33 Haywood Street
Asheville NC 28801
UNDERSTANDING KNITTING GAUGE
|Say the gauge you need is 5 stitches per inch, your inch should look something like this: (see diagram to the right)||
(5 stitches per inch, may not be to scale)
(6 stitches per inch)
|If you have MORE stitches per inch than your pattern calls for (see diagram to the left), your stitches are TOO SMALL. Try a LARGER NEEDLE.|
(4 stitches per inch)
|If you have FEWER stitches per inch than your pattern calls for (see diagram to the left), your stitches are TOO LARGE. Try a SMALLER NEEDLE.|
If your number of stitches per inch is way off
(MORE than 1 stitch per inch too big or small), your yarn and pattern
probably don’t go together well. You may not ever be able to get
the proper gauge for the pattern. You will either need to find another
pattern for the yarn, or another yarn for the pattern. EVERY YARN WILL
NOT WORK WITH EVERY PATTERN! There is a range of needle sizes and stitches
per inch which work well with every yarn; you may be able to knit a yarn
with an average gauge of 5 stitches per inch on a smaller needle and get
6 stitches per inch, but it will be very dense and tight. This might be
good for socks, but you wouldn’t want to knit a baby sweater like
You may either pick out a yarn you like and find a pattern to go with it (or better yet, make up your own), or pick out a pattern and then find yarn to go with it. In order to find the needle size you must use to get the gauge in the pattern, you will need to do one or more gauge swatches.
Think of swatching as PLAYING WITH YARN. It can give you inspiration, experience, knowledge, ideas. A beautiful yarn that you fall in love with in the ball may be no fun at all to actually knit with - and you’ll never know until you start knitting with it. It’s fun to buy single skeins of yarns just to play with - no finished item that needs to be completed. Try different needle sizes, different stitch patterns (Barbara Walker’s four books of stitch patterns are highly recommended), different color combinations, different yarns knitted together as one strand. Put hangtags on your swatches with yarn name(s), date, needle size(s) and stitch pattern(s) and save them for future reference. If it bothers you to have a lot of knitted squares or rectangles floating around doing nothing, sew them together into a blanket. DON’T BE AFRAID TO MESS AROUND AND / OR MESS UP - IT’S ONLY PLAY!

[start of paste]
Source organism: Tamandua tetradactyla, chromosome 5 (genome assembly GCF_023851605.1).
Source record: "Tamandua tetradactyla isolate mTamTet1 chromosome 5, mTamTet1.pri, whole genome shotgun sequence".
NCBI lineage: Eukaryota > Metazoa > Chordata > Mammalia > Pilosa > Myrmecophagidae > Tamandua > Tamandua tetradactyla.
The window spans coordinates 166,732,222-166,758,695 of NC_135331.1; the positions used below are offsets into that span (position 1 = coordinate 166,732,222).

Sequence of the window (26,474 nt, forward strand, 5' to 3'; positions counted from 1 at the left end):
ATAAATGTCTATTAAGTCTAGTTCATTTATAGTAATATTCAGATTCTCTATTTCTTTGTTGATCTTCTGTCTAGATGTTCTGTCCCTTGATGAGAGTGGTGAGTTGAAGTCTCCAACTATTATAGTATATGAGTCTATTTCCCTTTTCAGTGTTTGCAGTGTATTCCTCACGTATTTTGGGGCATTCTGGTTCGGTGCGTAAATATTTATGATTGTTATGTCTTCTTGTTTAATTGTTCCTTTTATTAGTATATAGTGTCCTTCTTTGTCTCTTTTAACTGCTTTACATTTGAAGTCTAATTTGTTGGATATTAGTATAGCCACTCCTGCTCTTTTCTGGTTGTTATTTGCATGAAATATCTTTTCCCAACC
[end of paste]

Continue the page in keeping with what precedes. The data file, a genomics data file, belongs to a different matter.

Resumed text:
If you have needles in sizes from #3 to #9, try this exercise: Take some medium size yarn whose label gives an average gauge of 5 stitches per inch such as Brown Sheep Nature Spun Worsted, or Red Heart 4-Ply. On the #3 needle, cast on 30 stitches (it should be tight). Knit a few rows in garter stitch, then a couple of inches in stockinette, keeping 5 stitches on each side in garter stitch, ending with a right side row. Now change to the #4 needle and knit 1 row (making a purl ridge on the right side to show where you changed needles) and knit a few more inches. Keep increasing your needle size and knitting a few more inches, putting a purl ridge between each size, until you have gotten to #9. You should have seven sections. Knit a few rows in garter stitch and bind off. Gently steam iron the swatch and look at it. Measure the middle section, which should be the #6 needle. Is your gauge exactly like what it said on the label? Chances are, not exactly. Study each section. Can you imagine a pair of socks at the smallest or next to smallest gauge? Probably. Can you imagine a sweater knitted at the loosest gauge? Probably not, but maybe a shawl would be nice like that.
Now for the "Hard Stuff" (math - but don’t panic).
Abbreviations used in the formulae:
st(s) means stitch or stitches
in means inch or inches
ga means stitches per inch
X means times
/ means divided by
The Big Three
1. If you know how many stitches you have, you can figure out how many stitches per inch you have in a certain width:
(In words) Stitches divided by inches equals gauge
(Abbrev.) sts / in = ga
(Example) 200 / 40 = 5 sts/in
This is the formula you use for figuring out your gauge from your gauge swatch, or from any piece of knitting. Lay a ruler or tape measure down on the knitting, and count 22 ½ stitches in, say, 6 inches. 22.5 divided by 6 equals 3.75 stitches per inch.
2. If you know your gauge, you can figure out how many stitches
you need to make a certain number of inches:
Stitches per inch times inches equals stitches
ga X in = sts
5 sts/in X 40 in = 200 sts
This formula is the basic one you need for designing your own stuff. Say you want to make a scarf that you want to be 8 inches wide. You do your gauge swatch and find out that YOUR yarn on YOUR needles is 4 ½ stitches per inch. So, 8 times 4 ½ equals 36 stitches.
3. If you know your gauge, you can figure out how many inches
you will get with a certain number of stitches:
Stitches divided by stitches per inch equals inches
sts / ga = in
200 sts / 5 = 40 in
You have a hat pattern that tells you to cast on 90 stitches. The yarn you want to use for it knits up at 5 stitches per inch. Will it work? 90 divided by 5 equals 18 inches - probably okay for a baby or small child, but too small for most adults. 90 divided by 4.5 stitches per inch will be 20 inches; 90 / 4 sts/in will be 22.5 inches.
©2001, Mary Young Smith.
Earth Guild, 33 Haywood Street
Asheville, NC 28801.